Faculty leadership: Chair, SACUA Research Policy Committee; member, Research Administration Advisory Council; director, Germ-Free and Gnotobiotic Mouse Core Facility, Host Microbiome Initiative local executive committee member; Senate Assembly member; Microbiology and Immunology Advancement, Promotion, and Awards Committee member

Candidate statement: My goal as a senior faculty member is to support the freedom of faculty to pursue research activities. Over the past 3-4 years, I have worked to address the greatest risk that faculty face in our efforts to perform our jobs: administrative burden.  Burgeoning regulatory requirements from outside and inside the university hamper our academic progress. As faculty, we must work with the administration to seek solutions to current and increasing regulatory roadblocks. Faculty and administrative partnerships such as the SACUA RPC and RAAC have begun to make inroads, and my goal is to continue this work.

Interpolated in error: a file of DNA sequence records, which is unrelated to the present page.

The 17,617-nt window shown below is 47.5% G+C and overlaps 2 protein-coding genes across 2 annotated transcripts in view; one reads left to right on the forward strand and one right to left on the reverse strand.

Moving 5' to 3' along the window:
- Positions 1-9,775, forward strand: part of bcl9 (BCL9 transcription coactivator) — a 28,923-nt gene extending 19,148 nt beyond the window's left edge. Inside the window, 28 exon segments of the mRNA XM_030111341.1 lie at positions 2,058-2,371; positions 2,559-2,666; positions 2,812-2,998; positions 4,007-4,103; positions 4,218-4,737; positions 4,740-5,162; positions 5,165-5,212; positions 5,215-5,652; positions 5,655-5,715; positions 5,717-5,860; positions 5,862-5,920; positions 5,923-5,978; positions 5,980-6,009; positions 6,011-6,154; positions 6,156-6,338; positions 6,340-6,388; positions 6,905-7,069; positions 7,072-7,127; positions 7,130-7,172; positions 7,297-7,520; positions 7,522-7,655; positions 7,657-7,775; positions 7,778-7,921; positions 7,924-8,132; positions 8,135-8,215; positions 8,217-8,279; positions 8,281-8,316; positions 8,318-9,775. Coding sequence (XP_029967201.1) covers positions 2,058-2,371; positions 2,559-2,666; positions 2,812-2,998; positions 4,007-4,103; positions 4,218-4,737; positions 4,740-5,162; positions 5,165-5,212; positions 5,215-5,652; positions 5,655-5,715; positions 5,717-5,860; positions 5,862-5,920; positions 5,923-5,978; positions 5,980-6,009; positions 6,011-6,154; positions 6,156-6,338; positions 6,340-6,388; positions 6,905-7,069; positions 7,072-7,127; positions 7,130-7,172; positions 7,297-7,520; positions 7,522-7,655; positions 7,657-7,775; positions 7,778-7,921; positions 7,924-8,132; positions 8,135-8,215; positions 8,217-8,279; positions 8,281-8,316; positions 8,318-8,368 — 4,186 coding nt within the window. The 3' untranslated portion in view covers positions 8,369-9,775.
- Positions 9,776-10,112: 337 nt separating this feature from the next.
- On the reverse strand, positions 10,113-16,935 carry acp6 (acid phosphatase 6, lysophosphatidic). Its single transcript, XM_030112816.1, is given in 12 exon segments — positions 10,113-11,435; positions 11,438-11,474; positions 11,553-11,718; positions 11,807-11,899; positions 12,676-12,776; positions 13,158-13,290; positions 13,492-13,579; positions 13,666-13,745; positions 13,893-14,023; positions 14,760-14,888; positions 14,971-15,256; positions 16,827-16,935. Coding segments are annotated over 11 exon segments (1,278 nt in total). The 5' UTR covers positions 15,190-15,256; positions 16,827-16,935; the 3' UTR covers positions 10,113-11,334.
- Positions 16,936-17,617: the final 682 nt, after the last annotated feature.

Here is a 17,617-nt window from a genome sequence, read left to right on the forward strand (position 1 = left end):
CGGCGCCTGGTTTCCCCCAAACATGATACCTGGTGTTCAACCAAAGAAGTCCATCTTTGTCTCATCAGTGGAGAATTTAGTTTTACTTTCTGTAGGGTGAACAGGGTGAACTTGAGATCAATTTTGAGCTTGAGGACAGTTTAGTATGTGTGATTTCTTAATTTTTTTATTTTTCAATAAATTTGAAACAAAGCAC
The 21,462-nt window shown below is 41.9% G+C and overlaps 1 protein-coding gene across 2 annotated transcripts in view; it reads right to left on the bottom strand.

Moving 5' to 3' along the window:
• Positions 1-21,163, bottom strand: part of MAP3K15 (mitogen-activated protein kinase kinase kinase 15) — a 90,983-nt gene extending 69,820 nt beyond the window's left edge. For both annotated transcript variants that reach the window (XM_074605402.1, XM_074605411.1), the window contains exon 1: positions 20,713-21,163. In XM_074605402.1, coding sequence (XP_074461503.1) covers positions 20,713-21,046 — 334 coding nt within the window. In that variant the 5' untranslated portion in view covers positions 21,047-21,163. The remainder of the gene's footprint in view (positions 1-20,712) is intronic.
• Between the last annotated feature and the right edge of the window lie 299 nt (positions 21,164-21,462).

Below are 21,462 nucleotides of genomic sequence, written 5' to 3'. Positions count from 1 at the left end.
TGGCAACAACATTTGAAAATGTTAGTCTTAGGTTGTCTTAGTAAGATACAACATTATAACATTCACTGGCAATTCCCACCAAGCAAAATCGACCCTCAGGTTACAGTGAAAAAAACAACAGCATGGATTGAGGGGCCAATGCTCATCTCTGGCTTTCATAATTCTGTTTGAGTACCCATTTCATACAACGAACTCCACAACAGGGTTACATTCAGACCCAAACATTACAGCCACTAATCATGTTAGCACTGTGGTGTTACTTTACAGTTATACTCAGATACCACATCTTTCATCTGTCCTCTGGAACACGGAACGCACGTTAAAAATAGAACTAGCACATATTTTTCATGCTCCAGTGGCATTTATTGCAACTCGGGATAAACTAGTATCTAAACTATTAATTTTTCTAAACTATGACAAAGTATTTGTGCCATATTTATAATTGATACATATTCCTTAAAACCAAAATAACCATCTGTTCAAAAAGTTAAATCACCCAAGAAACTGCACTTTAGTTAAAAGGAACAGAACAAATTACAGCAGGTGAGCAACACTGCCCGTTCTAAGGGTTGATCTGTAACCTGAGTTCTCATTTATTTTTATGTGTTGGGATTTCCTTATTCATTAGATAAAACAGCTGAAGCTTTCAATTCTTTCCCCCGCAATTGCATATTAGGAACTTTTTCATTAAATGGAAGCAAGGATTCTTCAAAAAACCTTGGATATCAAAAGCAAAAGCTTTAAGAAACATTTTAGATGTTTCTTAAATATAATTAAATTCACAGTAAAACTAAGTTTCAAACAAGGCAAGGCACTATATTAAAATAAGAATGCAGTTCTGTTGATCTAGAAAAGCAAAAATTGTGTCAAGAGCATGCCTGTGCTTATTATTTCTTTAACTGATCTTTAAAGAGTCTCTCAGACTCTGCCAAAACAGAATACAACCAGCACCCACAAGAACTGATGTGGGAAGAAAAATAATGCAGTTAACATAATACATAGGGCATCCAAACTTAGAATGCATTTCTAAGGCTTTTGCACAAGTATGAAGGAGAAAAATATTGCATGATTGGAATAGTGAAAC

John S. Ellis

Professor of history, College of Arts and Sciences, UM-Flint

John Ellis

Education: Bachelor of Arts, education, Eastern Michigan University; Master of Arts, Welsh history, University of Wales-Aberystwyth; Ph.D., British and Irish history, Boston College

Faculty leadership: Senate Assembly, 2014-17; Tri-campus Taskforce, Senate Assembly, 2017; chair, Department of History, 2008-12, 2015; International Travel Advisory Committee, 2009-15; International and Global Studies Program Committee, 2003-15; LEO Review Committee, 2007-10; Library Committee, 2004-07; Honor's Council, 2003-07; CAS Curriculum Committee, 2006